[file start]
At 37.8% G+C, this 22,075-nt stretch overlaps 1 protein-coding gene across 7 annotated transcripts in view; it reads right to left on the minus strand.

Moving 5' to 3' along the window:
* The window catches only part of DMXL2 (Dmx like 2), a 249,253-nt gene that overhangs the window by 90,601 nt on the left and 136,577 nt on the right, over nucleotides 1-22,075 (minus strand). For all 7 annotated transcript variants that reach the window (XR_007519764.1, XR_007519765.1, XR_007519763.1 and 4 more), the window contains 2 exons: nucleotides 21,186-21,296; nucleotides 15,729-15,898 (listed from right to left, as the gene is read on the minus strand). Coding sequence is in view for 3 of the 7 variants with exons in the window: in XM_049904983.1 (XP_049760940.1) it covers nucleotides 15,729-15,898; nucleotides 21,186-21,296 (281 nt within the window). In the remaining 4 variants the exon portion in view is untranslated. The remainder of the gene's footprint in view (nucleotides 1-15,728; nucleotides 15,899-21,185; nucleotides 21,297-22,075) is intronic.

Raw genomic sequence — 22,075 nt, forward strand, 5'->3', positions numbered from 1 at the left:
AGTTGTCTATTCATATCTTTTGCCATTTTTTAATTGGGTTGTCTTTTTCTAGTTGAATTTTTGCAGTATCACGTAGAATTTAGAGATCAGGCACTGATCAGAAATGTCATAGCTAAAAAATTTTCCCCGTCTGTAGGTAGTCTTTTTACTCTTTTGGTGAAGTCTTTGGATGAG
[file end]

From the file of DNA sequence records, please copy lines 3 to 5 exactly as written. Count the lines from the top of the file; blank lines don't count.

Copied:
* The window catches only part of DMXL2 (Dmx like 2), a 249,253-nt gene that overhangs the window by 90,601 nt on the left and 136,577 nt on the right, over nucleotides 1-22,075 (minus strand). For all 7 annotated transcript variants that reach the window (XR_007519764.1, XR_007519765.1, XR_007519763.1 and 4 more), the window contains 2 exons: nucleotides 21,186-21,296; nucleotides 15,729-15,898 (listed from right to left, as the gene is read on the minus strand). Coding sequence is in view for 3 of the 7 variants with exons in the window: in XM_049904983.1 (XP_049760940.1) it covers nucleotides 15,729-15,898; nucleotides 21,186-21,296 (281 nt within the window). In the remaining 4 variants the exon portion in view is untranslated. The remainder of the gene's footprint in view (nucleotides 1-15,728; nucleotides 15,899-21,185; nucleotides 21,297-22,075) is intronic.

Raw genomic sequence — 22,075 nt, forward strand, 5'->3', positions numbered from 1 at the left:
AGTTGTCTATTCATATCTTTTGCCATTTTTTAATTGGGTTGTCTTTTTCTAGTTGAATTTTTGCAGTATCACGTAGAATTTAGAGATCAGGCACTGATCAGAAATGTCATAGCTAAAAAATTTTCCCCGTCTGTAGGTAGTCTTTTTACTCTTTTGGTGAAGTCTTTGGATGAG